Presentation on theme: "Social Structure Preview"— Presentation transcript:
1Social Structure Preview Sociology4/15/2017Social StructurePreviewSection 1: Building Blocks of Social StructureSection 2: Types of Social InteractionSection 3: Types of SocietiesSection 4: Groups Within SocietySection 5: The Structure of Formal OrganizationsChapter Wrap-UpChapter 4
2Section 1: Building Blocks of Social Structure Read to DiscoverWhat are the two major components of social structure?How do these two components of social structure affect human interaction?
3Section 1: Building Blocks of Social Structure QuestionWhat are the two major components of social structure?
4Section 1: Building Blocks of Social Structure Sociology4/15/2017Section 1: Building Blocks of Social StructureStatus—a socially defined position in a group or in a society, which has attached to it one or more rolesRole—the behavior expected of someone occupying a particular statusChapter 4
5Section 1: Building Blocks of Social Structure StatusExamples of RolesExamples of Conflict / StrainPut out fires, save lives, wear a uniformVoluntarily puts self in danger, but has loved ones who need him or herFirefighterProvide food and shelter, nurture family, discipline childrenFatigue and long shifts make household tasks and interactions difficultMotherRun meetings, recruit new members, plan activitiesHas trouble getting members to attend and follow through on promisesP.T.A. President
6Section 1: Building Blocks of Social Structure QuestionHow do these two components of social structure affect human interaction?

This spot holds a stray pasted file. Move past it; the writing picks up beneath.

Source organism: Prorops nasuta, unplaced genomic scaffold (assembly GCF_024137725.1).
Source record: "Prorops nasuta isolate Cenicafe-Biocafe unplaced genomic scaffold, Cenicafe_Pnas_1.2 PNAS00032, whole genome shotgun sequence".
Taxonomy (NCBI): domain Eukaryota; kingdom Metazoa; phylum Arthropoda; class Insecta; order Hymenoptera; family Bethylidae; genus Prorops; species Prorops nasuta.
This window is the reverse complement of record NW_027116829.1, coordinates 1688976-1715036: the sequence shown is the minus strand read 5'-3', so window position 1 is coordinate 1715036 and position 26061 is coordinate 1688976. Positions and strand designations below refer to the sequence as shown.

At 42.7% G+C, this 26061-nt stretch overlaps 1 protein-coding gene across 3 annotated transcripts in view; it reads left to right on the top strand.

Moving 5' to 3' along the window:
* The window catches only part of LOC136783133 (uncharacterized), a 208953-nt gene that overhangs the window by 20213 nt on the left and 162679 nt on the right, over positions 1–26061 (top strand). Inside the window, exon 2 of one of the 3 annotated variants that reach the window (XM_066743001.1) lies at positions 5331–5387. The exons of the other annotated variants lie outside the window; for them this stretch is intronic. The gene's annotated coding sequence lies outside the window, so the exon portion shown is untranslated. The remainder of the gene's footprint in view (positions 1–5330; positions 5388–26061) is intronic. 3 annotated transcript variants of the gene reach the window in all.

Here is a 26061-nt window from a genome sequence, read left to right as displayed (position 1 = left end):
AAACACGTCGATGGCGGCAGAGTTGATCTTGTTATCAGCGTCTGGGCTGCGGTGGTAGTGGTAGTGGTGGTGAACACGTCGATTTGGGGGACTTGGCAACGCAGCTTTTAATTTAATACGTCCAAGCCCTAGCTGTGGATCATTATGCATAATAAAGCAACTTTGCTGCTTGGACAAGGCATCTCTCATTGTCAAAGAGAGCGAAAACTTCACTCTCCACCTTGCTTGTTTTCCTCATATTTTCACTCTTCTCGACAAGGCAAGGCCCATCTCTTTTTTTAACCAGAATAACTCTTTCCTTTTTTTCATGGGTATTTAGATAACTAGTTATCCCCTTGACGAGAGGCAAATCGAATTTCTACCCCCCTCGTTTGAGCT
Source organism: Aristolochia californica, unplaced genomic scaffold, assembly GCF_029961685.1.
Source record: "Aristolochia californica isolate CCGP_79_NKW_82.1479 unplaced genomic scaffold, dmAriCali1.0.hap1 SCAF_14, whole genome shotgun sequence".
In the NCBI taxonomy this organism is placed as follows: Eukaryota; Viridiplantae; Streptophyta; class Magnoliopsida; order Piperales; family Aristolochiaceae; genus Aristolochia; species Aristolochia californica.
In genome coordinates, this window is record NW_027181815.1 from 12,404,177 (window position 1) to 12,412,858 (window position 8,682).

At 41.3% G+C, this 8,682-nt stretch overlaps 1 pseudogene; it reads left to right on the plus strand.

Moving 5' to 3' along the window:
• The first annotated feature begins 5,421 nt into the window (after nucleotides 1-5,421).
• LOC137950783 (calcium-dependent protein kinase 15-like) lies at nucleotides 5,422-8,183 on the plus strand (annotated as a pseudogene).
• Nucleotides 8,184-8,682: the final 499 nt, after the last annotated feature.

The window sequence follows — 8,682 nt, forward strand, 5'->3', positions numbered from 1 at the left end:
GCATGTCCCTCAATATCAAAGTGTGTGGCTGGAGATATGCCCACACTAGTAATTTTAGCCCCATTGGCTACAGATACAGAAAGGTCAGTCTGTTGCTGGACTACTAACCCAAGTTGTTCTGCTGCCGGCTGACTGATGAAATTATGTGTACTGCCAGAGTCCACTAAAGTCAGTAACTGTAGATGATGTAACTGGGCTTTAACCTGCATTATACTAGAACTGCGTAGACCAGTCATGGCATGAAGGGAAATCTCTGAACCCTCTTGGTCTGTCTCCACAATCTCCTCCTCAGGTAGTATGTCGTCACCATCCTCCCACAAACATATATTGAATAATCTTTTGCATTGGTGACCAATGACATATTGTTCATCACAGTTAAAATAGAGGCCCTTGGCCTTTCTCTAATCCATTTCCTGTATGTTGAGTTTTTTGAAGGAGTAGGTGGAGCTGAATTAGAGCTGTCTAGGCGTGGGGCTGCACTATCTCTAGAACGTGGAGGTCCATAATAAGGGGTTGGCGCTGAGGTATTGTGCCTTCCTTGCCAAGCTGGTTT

7Section 1: Building Blocks of Social Structure People’s particular roles and statuses affect how they relate to one anotherStatuses are ways of defining where individuals fit in society and how they relate to othersMost roles have reciprocal roles that define the patterns of interaction between related statuses, such as husband and wife or teacher and student
8Section 2: Types of Social Interaction Read to DiscoverWhat are the most common types of social interaction?Which types of interactions stabilize social structure and which can disrupt it?
9Section 2: Types of Social Interaction QuestionWhat are some common types of social interaction, and what are examples of each?
10Section 2: Types of Social Interaction Exchange—interacting in an effort to receive a reward or a return for one’s actionsCompetition—two or more people or groups are in opposition to achieve a goal that only one can attainConflict—deliberate attempt to control a person by force, to oppose someone, or to harm another person
11Section 2: Types of Social Interaction Cooperation—two or more people or groups working together to achieve a goal that will benefit more than one of themAccommodation—a state of balance between cooperation and conflict
12Section 2: Types of Social Interaction CompetitionExchangeTypes of Social InteractionsConflictCooperationAccommodation
13Section 2: Types of Social Interaction QuestionWhich types of interactions stabilize social structure and which can disrupt it?
14Section 2: Types of Social Interaction Accommodation, Exchange, and Cooperation—stabilize social structureCompetition and Conflict—can disrupt social structure
15Section 3: Types of Societies Read to DiscoverWhat types of societies exist in the world today?What roles do individuals play in these models of group systems?
16Section 3: Types of Societies QuestionWhat are the three main types of societies and characteristics or examples of each?